5512 - Exports, Ethnicity and Enganche: a Comparison of Labour Contracting in Chiapas, Mexico and Cajamarca, Peru, c. 1880-c. 1930

This paper explores the relationship between ethnicity and labour supply in two regions of plantation development – southern Mexico and northern Peru - during the export boom of the late nineteenth and early twentieth century. These regions produced coffee and sugar, respectively, for sale on world markets. Labour demands varied due to differing international prices and the different technological characteristics of production and processing of each commodity. Furthermore, sugar had been grown on coastal Peruvian haciendas for centuries, using the labour of black slaves until 1854 and then Chinese coolies until 1874. Coffee, by contrast, was a new commodity in southern Mexico, established after 1870 in regions of predominantly Indian and mestizo peasants. Nevertheless, ostensibly homologous processes of debt labour contracting (enganche) developed after 1880 that supplied temporary migrant workers from more densely populated highland regions – the department of Cajamarca in Peru and the central highlands of the state of Chiapas in Mexico - to lowland plantations that were unable to meet their rising labour requirements from amongst the local population. The first part of the paper gives an overview of the enganche of sugarcane workers in Cajamarca and of coffee workers in Chiapas and argues that extra-economic coercion played a relatively greater role vis-à-vis market forces in the latter than the former. How might ethnicity have influenced this situation? Part two compares the ethnic, socio-economic, and demographic characteristics of the two regions. Part three looks at politics and the role of the state. Finally part four discusses the relative importance of these factors and others, such as commodities, communications and technology, and how they may have interacted to influence the recruitment of plantation labour.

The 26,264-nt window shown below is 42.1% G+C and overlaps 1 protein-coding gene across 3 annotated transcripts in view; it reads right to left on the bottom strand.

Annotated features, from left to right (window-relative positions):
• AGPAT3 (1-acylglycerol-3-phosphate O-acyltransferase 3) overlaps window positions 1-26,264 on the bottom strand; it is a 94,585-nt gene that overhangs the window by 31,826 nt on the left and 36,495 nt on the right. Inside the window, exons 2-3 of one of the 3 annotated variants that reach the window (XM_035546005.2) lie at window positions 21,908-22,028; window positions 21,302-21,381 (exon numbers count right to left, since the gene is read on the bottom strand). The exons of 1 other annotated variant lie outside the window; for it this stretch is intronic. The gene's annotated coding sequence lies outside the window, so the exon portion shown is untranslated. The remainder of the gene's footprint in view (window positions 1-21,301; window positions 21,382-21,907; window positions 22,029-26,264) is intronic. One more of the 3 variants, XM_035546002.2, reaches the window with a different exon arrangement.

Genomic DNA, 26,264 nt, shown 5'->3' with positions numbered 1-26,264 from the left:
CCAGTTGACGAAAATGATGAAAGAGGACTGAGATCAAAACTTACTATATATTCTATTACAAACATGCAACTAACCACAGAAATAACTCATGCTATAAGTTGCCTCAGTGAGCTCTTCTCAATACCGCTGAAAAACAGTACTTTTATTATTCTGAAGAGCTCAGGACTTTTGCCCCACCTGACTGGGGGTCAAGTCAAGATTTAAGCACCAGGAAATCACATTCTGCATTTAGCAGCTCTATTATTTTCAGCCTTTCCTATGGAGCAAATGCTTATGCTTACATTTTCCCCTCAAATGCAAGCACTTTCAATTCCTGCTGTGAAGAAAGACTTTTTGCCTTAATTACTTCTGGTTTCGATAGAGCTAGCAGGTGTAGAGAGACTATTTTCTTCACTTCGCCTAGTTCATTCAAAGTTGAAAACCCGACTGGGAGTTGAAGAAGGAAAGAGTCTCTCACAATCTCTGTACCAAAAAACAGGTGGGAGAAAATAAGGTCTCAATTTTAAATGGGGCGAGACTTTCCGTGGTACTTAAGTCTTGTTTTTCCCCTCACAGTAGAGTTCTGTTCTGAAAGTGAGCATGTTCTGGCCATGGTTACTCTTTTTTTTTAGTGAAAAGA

Palavras-chaves: Exports, Plantations, Ethnicity, Debt Labour Contracting, Indians

Autores: Washbrook, Sarah (St Antony's College, United Kingdom/Ver Königr)


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